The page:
Caring for the Forsaken

Frank Lloyd Wright would not approve of these preservation efforts

Apart from a giant stack of drawings – which somehow survived foreclosure, fire, and years of trauma and neglect – Frank Lloyd Wright was deliberate and surgical in excising his American System-Built program from the historic record, leaving historians with no choice but to gloss over what had been a massive undertaking and a key turning point in the architect’s career. First wholly ignored due to Wright’s unwillingness to acknowledge upwards of twenty extant ASBH homes, in recent decades an ad-hoc group of Wright-loving architectural detectives has been searching for possible lost specimens. How many more American System-Built Homes were built? How many still stand? These remain unanswered questions.

The Elizabeth Murphy House is now famous as one of the rare rediscoveries – a tiny bungalow that made national news in 2015 because its occupants didn’t know that they were living in an historic American System-Built Home, Model A203, designed by Frank Lloyd Wright. In part due to Wright’s cover up, the home’s heritage was lost for almost a half-century.

We bought the home with a plan to restore and care for her and quickly discovered a curious and unexpected form of stewardship. Like nuns in a 19th century orphanage, we find ourselves caring for the forsaken. We are responsible for a place whose designer would prefer did not exist. Why?

Wright’s first effort to design affordable housing was an abject failure. Though the ASBH program began with great optimism and expectation, it lasted barely a year in its commercial form. The plan to sell and supply distinctive Prairie Style homes (with a notable Japanese influence) to be built by unsupervised subcontractors in burgeoning subdivisions fell wildly out of control almost as soon as it started, and Wright quickly recognized the intrinsic flaws in the business, his team, and his products. In 1917 he shut it down and covered his tracks.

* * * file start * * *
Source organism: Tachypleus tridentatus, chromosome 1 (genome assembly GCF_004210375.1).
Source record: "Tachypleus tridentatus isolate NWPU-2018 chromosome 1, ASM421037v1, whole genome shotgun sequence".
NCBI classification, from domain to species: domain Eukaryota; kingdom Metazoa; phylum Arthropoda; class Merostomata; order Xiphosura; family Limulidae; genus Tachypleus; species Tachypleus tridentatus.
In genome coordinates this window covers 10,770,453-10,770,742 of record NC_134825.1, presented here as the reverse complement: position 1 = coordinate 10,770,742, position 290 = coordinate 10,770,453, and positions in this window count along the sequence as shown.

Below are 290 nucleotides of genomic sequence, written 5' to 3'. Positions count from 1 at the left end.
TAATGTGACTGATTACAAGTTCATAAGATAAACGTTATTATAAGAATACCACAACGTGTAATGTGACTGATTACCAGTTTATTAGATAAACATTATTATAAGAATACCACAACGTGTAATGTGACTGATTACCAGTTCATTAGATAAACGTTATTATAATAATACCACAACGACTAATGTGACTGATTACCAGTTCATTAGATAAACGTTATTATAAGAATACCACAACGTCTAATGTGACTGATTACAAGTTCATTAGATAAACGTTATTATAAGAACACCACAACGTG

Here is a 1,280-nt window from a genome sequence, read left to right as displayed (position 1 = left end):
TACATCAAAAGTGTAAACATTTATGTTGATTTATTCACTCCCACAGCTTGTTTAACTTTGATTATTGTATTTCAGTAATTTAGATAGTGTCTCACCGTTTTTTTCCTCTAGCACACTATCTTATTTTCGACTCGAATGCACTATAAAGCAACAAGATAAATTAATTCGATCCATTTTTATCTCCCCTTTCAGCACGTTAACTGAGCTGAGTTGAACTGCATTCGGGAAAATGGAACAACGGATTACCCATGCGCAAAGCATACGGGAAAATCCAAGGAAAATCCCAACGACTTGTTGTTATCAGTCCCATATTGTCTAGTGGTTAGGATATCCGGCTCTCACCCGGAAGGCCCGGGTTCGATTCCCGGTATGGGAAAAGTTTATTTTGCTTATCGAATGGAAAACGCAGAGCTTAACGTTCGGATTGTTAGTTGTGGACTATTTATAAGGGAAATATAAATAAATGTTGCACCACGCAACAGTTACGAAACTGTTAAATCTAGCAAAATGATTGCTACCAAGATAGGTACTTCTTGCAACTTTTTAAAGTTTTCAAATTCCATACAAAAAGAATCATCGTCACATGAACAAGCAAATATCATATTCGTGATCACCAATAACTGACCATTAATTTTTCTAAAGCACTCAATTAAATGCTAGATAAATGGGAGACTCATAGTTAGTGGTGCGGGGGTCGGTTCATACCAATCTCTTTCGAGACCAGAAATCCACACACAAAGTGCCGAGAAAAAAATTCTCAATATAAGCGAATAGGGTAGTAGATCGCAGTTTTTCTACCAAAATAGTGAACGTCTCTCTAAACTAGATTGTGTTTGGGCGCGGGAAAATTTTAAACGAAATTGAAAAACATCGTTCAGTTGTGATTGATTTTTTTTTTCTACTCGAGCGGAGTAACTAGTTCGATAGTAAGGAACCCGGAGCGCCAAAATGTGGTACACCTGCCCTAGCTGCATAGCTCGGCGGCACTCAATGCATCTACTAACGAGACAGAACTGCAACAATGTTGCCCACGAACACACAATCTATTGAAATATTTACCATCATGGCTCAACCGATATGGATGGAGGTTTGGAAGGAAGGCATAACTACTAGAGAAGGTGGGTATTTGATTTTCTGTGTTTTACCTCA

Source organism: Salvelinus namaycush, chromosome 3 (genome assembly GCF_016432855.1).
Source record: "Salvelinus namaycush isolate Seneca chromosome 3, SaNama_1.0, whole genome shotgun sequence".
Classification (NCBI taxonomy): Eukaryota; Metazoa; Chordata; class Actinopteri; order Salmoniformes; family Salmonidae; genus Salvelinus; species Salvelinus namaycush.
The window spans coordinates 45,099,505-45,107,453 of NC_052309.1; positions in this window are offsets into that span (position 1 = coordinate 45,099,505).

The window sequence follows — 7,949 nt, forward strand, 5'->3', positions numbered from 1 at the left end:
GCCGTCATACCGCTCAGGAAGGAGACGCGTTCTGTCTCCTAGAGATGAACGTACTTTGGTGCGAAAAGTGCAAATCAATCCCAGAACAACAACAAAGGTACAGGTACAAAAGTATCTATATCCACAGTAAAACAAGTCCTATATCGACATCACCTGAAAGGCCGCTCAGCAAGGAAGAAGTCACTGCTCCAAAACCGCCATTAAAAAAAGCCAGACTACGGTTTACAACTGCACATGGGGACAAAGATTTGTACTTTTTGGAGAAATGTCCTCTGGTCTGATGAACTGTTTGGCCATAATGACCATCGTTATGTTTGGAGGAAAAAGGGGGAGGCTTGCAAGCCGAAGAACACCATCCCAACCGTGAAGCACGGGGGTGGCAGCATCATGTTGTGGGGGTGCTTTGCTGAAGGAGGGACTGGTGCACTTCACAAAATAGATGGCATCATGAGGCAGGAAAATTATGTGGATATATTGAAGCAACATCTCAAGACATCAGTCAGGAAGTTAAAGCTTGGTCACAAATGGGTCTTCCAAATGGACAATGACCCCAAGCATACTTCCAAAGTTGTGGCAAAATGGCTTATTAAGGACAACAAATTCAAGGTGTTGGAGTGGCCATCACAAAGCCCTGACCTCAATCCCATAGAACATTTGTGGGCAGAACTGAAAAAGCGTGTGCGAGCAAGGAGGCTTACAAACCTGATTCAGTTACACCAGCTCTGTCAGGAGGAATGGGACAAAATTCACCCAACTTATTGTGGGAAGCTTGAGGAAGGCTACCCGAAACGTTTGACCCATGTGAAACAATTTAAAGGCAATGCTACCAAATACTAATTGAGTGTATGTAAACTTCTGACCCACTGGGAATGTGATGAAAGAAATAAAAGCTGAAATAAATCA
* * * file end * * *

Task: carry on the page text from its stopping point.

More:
So it is often our job to preserve the mistakes, because the mistakes are themselves historic.

For example, during the planning phases of our window renovation project (ongoing), we realized that five original art glass windows in the home may have been supplied and installed incorrectly, with the “bead” facing in instead of out as indicated on many of Wright’s drawings. Since these windows serve as the model for our replica sashes, we faced a decision: should we adhere to Wright’s plans, or do we reconstruct the home as it was built – including the errors and interpretations of the builder/contractor?

In consultation with the Engineering Advisory Group of the Frank Lloyd Wright Building Conservancy (John Waters, Dan Nichols and others) we were advised that “…the goal is to replicate what was built…and it is very common to find deviation from the drawings in the as-built conditions of most buildings including Wright’s.” At the same time, if the original interpretation was flawed (and susceptible to leaking or early failure), should the flaw not be corrected?

John wrote:

“I think one of the bigger goals of restoration (and from all your research, clearly you do too) is that it is an opportunity to learn things beyond just what the original/finished product looks like. Here you’ve unearthed some interesting information about a detail that probably nobody’s looked at on the ASBHs before. When you’ve recorded that investigation, regardless of the decision you make the investigation will be of interest.”

So we have agreed that our findings must be documented and shared and that is the purpose of this blog. How do you suggest we proceed with the bead? (Feel free to share your opinion in the comments section below and tell us why.) And subscribe to this blog if you’d like to learn about our progress.

Ironically, Wright would not be pleased with any of this conversation. It seems clear that he would’ve wished all these homes begone and that we all just forget about the ASBHs. We won’t let that happen. We are compelled now to care for the forsaken.


Here are the images shared with the FLWBC to inform our project: